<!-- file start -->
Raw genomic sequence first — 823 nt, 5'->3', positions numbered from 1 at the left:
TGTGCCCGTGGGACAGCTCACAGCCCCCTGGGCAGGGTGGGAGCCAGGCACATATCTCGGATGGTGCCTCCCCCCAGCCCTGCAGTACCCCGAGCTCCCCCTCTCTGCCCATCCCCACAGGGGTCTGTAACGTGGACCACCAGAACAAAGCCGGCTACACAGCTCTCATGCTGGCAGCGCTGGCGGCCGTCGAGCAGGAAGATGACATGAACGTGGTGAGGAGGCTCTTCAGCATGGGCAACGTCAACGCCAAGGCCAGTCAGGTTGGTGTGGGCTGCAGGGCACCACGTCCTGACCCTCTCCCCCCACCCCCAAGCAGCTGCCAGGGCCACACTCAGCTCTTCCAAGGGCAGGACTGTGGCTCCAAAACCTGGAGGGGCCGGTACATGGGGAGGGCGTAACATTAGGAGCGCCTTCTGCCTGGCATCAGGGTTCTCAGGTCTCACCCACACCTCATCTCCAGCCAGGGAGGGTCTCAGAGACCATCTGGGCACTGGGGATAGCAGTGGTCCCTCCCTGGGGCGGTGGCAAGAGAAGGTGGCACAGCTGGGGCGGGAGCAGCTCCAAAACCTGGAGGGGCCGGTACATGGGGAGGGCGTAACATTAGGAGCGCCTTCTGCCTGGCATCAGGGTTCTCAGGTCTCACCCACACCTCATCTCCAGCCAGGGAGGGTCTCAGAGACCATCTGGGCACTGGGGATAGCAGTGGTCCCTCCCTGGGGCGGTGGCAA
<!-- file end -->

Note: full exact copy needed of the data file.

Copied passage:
Raw genomic sequence first — 823 nt, 5'->3', positions numbered from 1 at the left:
TGTGCCCGTGGGACAGCTCACAGCCCCCTGGGCAGGGTGGGAGCCAGGCACATATCTCGGATGGTGCCTCCCCCCAGCCCTGCAGTACCCCGAGCTCCCCCTCTCTGCCCATCCCCACAGGGGTCTGTAACGTGGACCACCAGAACAAAGCCGGCTACACAGCTCTCATGCTGGCAGCGCTGGCGGCCGTCGAGCAGGAAGATGACATGAACGTGGTGAGGAGGCTCTTCAGCATGGGCAACGTCAACGCCAAGGCCAGTCAGGTTGGTGTGGGCTGCAGGGCACCACGTCCTGACCCTCTCCCCCCACCCCCAAGCAGCTGCCAGGGCCACACTCAGCTCTTCCAAGGGCAGGACTGTGGCTCCAAAACCTGGAGGGGCCGGTACATGGGGAGGGCGTAACATTAGGAGCGCCTTCTGCCTGGCATCAGGGTTCTCAGGTCTCACCCACACCTCATCTCCAGCCAGGGAGGGTCTCAGAGACCATCTGGGCACTGGGGATAGCAGTGGTCCCTCCCTGGGGCGGTGGCAAGAGAAGGTGGCACAGCTGGGGCGGGAGCAGCTCCAAAACCTGGAGGGGCCGGTACATGGGGAGGGCGTAACATTAGGAGCGCCTTCTGCCTGGCATCAGGGTTCTCAGGTCTCACCCACACCTCATCTCCAGCCAGGGAGGGTCTCAGAGACCATCTGGGCACTGGGGATAGCAGTGGTCCCTCCCTGGGGCGGTGGCAA